Policing the Island and keeping the public safe in the extraordinary circumstances of the COVID-19 pandemic saw police officers, support staff and volunteers respond to unprecedented challenges, in what the Chief Constable Gary Roberts describes as a year that was unlike any other before.
The Constabulary’s approach to the pandemic and the three lockdowns during the 12 month period feature prominently in the Chief Constable’s Annual Report 2020-2021 which is published today. The report sets out how the Constabulary pivoted, adopting a focused and flexible COVID-19 policing plan, implementing a new command structure, and reconfiguring the duties of officers and teams Island-wide - a substantial logistical exercise.
The Chief Constable outlines the force’s approach to dealing with those who breached emergency laws, based on guidance from the UK National Police Chiefs Council. This followed the ‘4E’s’ approach: engaging the public, explaining the law and encouraging those who broke the rules to desist. Data shows that enforcement action was taken in only a tiny percentage of cases.
The report describes the differing impact of the lockdowns on people’s mental wellbeing, and charts a rise in crime levels over the year in a number of areas, notably domestic abuse, online fraud, assaults and anti-social behaviour, which saw a marked increase last summer.
The threat posed by Class A drugs to individuals and society, and the drugs trade’s links to serious and organised crime is a familiar topic, raised again in this year’s report - with the involvement of young people in drugs highlighted as a particular concern. Efforts are underway to address some key underlying issues through a partnership approach with agencies including Public Health and local authorities, and a violent crime reduction plan will be implemented in the year ahead. More widely, a restorative programme to deter reoffending has been extended to all new offenders.
The report notes local successes in combatting new and emerging cybercrime, during a year which saw a rise in reports of online fraud as people spent more time online during lockdowns. Island residents can now report suspicious emails and other suspicious activities that have happened on the internet or mobile phone through two local portals, offering enhanced protection for the public.
Additionally, a ‘banking protocol’ initiative in which local high street banks alert police to potential online or telephone exploitation of vulnerable customers, has helped protect many local people.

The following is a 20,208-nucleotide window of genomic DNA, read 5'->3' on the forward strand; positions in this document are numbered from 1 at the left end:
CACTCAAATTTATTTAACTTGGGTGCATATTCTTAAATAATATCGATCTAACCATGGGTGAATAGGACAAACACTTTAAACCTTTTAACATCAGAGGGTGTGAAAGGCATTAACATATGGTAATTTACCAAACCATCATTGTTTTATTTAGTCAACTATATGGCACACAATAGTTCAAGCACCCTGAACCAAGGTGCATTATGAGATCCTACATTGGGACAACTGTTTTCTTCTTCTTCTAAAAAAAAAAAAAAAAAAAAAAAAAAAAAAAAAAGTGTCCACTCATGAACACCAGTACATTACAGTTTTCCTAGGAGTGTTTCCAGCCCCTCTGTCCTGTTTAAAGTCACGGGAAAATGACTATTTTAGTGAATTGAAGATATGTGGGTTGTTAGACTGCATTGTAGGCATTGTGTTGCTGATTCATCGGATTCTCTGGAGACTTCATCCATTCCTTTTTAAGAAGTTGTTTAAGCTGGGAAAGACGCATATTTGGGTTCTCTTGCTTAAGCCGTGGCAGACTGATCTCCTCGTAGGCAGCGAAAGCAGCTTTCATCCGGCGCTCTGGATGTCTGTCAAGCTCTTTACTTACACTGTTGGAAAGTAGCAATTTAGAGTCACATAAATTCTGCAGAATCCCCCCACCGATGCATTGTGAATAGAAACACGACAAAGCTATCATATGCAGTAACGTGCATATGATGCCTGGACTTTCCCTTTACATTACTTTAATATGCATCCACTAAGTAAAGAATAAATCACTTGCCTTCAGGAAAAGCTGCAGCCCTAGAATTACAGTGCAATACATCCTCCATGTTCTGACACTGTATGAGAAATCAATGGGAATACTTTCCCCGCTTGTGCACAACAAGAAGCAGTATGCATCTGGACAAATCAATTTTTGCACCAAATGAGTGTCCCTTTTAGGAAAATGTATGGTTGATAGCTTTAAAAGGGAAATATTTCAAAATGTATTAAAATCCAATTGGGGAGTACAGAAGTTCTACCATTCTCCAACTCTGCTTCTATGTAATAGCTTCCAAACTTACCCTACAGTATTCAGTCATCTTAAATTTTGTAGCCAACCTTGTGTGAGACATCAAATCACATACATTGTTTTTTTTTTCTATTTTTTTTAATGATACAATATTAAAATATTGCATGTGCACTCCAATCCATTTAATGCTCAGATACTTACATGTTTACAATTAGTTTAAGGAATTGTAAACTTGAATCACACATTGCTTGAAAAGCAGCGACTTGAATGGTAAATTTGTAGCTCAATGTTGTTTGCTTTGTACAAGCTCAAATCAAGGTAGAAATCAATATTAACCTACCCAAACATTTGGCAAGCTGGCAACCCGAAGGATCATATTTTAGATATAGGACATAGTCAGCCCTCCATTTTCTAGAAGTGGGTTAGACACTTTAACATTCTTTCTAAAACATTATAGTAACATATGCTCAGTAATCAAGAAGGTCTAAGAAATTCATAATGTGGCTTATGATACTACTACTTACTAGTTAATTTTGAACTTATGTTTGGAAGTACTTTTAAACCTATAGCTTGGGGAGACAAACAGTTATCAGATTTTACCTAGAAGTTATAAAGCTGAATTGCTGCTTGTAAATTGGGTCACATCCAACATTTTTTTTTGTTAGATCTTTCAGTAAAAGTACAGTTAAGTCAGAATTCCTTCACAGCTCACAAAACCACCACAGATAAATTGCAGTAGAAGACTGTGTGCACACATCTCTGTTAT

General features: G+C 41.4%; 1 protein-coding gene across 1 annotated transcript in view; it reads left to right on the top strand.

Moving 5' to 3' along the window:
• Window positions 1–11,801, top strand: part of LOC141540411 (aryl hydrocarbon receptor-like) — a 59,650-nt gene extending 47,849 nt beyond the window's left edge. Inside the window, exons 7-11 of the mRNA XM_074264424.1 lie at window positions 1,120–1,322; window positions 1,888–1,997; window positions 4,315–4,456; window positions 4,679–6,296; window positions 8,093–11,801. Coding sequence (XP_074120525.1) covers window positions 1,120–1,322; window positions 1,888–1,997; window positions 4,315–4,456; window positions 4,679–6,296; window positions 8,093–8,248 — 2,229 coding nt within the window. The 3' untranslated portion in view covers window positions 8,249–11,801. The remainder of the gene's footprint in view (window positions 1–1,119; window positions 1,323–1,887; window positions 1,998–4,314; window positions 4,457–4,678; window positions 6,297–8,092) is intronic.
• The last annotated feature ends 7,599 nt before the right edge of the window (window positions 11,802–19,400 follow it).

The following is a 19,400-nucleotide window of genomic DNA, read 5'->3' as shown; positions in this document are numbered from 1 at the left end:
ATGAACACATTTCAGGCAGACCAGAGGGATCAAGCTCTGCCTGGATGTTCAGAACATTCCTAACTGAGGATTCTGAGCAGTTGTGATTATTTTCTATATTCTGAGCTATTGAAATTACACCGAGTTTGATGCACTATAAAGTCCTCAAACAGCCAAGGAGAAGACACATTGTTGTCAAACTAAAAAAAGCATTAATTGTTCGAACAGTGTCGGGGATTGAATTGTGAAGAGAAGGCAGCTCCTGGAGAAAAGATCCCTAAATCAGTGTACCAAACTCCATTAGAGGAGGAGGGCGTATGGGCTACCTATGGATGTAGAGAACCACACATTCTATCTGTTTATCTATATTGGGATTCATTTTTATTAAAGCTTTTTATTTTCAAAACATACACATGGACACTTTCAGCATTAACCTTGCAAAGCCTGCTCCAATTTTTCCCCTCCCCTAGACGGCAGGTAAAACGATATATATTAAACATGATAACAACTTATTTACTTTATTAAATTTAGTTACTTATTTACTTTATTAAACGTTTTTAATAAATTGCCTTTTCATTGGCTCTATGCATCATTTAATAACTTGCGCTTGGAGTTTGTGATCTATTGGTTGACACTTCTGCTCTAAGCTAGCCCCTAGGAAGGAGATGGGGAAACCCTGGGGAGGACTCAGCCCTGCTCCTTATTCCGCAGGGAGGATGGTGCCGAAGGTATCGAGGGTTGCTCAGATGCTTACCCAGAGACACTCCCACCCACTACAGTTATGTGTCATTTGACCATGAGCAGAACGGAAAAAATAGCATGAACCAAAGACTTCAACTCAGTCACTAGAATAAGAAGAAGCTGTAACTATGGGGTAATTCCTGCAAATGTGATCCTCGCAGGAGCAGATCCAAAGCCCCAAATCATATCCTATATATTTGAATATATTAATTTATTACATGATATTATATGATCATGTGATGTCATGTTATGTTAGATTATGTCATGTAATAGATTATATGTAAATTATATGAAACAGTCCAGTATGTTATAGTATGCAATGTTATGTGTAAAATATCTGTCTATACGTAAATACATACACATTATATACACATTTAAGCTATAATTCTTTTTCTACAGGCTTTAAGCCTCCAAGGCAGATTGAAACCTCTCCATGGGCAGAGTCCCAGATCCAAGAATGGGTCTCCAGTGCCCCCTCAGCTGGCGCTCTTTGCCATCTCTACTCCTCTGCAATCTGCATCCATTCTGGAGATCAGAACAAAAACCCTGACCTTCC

The report provides context to a rise of 18% in the Island’s overall crime rate in 2020/21, which is in part accounted for by a spike in drug seizures, as small consignments of illegal drugs were sent through the postal system and via couriers when the Island’s borders were closed.
Chief Constable Gary Roberts said:
‘The challenges the Constabulary faced during the health emergency were truly unique in scope and nature. Safeguarding the public, protecting the health service and ensuring our own people stayed well, meant re-inventing ‘business as usual’ from top to bottom. We needed to be fleet of foot to keep pace with rapid changes in the law, to recognise the impact restrictions were having on the public and to deal with the fallout. I am proud of the flexible, compassionate and proportionate approach provided by the force, and I pay tribute to officers, our Special Constabulary who played a key role, our admin teams and valued volunteers.
‘The unique circumstances of the past year make a meaningful comparison of crime statistics with previous years difficult. The figures tell only a small part of the story; the trends which underlie increases in criminal activity offer the bigger picture, and as a community we need to understand and address them. But there are many positives, and the Isle of Man remains the safest place in the British Isles when compared to all 43 police force areas in England and Wales.
The report provides a link to detailed crime data tables and analysis broken down by crime category and geographic area, alongside a comprehensive description of police activity across the board over the 12 month period, while a striking infographic shows the policing year in numbers.